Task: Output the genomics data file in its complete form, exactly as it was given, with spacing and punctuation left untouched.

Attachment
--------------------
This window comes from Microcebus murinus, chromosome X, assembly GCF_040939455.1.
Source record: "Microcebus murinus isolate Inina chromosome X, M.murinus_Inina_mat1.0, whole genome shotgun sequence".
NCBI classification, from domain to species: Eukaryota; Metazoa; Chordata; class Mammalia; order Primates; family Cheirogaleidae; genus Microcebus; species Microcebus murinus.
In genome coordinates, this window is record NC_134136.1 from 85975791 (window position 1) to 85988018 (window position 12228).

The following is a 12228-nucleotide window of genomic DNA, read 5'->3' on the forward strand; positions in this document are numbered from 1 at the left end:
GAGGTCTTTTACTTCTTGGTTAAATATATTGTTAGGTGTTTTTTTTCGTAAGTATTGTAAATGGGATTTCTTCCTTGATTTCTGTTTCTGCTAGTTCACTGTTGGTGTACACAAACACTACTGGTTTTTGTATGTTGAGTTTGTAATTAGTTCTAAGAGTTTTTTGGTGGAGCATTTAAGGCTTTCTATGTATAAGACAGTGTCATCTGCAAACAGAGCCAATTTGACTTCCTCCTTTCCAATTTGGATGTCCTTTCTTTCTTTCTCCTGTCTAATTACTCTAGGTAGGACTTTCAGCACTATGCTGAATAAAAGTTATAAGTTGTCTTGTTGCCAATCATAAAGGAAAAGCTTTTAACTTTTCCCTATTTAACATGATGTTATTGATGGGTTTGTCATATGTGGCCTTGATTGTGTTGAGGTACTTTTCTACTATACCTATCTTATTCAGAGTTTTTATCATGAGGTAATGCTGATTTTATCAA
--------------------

This window comes from Microcebus murinus, chromosome X, assembly GCF_040939455.1.
Source record: "Microcebus murinus isolate Inina chromosome X, M.murinus_Inina_mat1.0, whole genome shotgun sequence".
NCBI classification, from domain to species: Eukaryota; Metazoa; Chordata; class Mammalia; order Primates; family Cheirogaleidae; genus Microcebus; species Microcebus murinus.
In genome coordinates, this window is record NC_134136.1 from 85975791 (window position 1) to 85988018 (window position 12228).

The following is a 12228-nucleotide window of genomic DNA, read 5'->3' on the forward strand; positions in this document are numbered from 1 at the left end:
GAGGTCTTTTACTTCTTGGTTAAATATATTGTTAGGTGTTTTTTTTCGTAAGTATTGTAAATGGGATTTCTTCCTTGATTTCTGTTTCTGCTAGTTCACTGTTGGTGTACACAAACACTACTGGTTTTTGTATGTTGAGTTTGTAATTAGTTCTAAGAGTTTTTTGGTGGAGCATTTAAGGCTTTCTATGTATAAGACAGTGTCATCTGCAAACAGAGCCAATTTGACTTCCTCCTTTCCAATTTGGATGTCCTTTCTTTCTTTCTCCTGTCTAATTACTCTAGGTAGGACTTTCAGCACTATGCTGAATAAAAGTTATAAGTTGTCTTGTTGCCAATCATAAAGGAAAAGCTTTTAACTTTTCCCTATTTAACATGATGTTATTGATGGGTTTGTCATATGTGGCCTTGATTGTGTTGAGGTACTTTTCTACTATACCTATCTTATTCAGAGTTTTTATCATGAGGTAATGCTGATTTTATCAA